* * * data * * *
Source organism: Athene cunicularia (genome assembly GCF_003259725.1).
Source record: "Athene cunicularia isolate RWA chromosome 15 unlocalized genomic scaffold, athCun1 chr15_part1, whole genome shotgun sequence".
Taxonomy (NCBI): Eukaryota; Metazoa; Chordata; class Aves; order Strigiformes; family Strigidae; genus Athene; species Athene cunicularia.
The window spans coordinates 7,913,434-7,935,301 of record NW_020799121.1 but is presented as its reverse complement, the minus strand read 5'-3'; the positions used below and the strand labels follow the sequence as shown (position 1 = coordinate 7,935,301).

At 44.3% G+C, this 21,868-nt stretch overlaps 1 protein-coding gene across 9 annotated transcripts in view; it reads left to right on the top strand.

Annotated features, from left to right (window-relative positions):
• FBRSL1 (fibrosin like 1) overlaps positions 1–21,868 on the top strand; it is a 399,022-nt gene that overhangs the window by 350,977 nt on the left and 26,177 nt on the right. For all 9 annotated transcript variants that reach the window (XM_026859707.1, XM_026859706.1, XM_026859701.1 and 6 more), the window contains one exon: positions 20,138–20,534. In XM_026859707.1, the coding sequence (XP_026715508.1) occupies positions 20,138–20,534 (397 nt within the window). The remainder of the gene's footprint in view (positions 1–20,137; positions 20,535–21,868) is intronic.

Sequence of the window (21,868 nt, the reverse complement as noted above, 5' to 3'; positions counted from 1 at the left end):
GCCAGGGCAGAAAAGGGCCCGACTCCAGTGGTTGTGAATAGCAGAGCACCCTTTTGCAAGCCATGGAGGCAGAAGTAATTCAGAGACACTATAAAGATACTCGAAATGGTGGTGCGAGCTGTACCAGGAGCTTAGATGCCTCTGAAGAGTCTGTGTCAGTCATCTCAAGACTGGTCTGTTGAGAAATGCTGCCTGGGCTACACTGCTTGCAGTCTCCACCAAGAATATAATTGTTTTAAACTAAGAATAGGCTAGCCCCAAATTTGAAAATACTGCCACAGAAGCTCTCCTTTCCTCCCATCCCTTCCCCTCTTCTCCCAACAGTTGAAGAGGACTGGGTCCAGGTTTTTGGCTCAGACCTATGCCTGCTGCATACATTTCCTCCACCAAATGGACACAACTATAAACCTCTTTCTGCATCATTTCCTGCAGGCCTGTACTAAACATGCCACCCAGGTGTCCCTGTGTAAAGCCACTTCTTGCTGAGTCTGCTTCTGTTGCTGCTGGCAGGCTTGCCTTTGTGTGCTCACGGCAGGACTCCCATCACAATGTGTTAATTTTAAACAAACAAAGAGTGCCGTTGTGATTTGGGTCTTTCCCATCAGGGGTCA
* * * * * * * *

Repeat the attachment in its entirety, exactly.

Source organism: Athene cunicularia (genome assembly GCF_003259725.1).
Source record: "Athene cunicularia isolate RWA chromosome 15 unlocalized genomic scaffold, athCun1 chr15_part1, whole genome shotgun sequence".
Taxonomy (NCBI): Eukaryota; Metazoa; Chordata; class Aves; order Strigiformes; family Strigidae; genus Athene; species Athene cunicularia.
The window spans coordinates 7,913,434-7,935,301 of record NW_020799121.1 but is presented as its reverse complement, the minus strand read 5'-3'; the positions used below and the strand labels follow the sequence as shown (position 1 = coordinate 7,935,301).

At 44.3% G+C, this 21,868-nt stretch overlaps 1 protein-coding gene across 9 annotated transcripts in view; it reads left to right on the top strand.

Annotated features, from left to right (window-relative positions):
• FBRSL1 (fibrosin like 1) overlaps positions 1–21,868 on the top strand; it is a 399,022-nt gene that overhangs the window by 350,977 nt on the left and 26,177 nt on the right. For all 9 annotated transcript variants that reach the window (XM_026859707.1, XM_026859706.1, XM_026859701.1 and 6 more), the window contains one exon: positions 20,138–20,534. In XM_026859707.1, the coding sequence (XP_026715508.1) occupies positions 20,138–20,534 (397 nt within the window). The remainder of the gene's footprint in view (positions 1–20,137; positions 20,535–21,868) is intronic.

Sequence of the window (21,868 nt, the reverse complement as noted above, 5' to 3'; positions counted from 1 at the left end):
GCCAGGGCAGAAAAGGGCCCGACTCCAGTGGTTGTGAATAGCAGAGCACCCTTTTGCAAGCCATGGAGGCAGAAGTAATTCAGAGACACTATAAAGATACTCGAAATGGTGGTGCGAGCTGTACCAGGAGCTTAGATGCCTCTGAAGAGTCTGTGTCAGTCATCTCAAGACTGGTCTGTTGAGAAATGCTGCCTGGGCTACACTGCTTGCAGTCTCCACCAAGAATATAATTGTTTTAAACTAAGAATAGGCTAGCCCCAAATTTGAAAATACTGCCACAGAAGCTCTCCTTTCCTCCCATCCCTTCCCCTCTTCTCCCAACAGTTGAAGAGGACTGGGTCCAGGTTTTTGGCTCAGACCTATGCCTGCTGCATACATTTCCTCCACCAAATGGACACAACTATAAACCTCTTTCTGCATCATTTCCTGCAGGCCTGTACTAAACATGCCACCCAGGTGTCCCTGTGTAAAGCCACTTCTTGCTGAGTCTGCTTCTGTTGCTGCTGGCAGGCTTGCCTTTGTGTGCTCACGGCAGGACTCCCATCACAATGTGTTAATTTTAAACAAACAAAGAGTGCCGTTGTGATTTGGGTCTTTCCCATCAGGGGTCA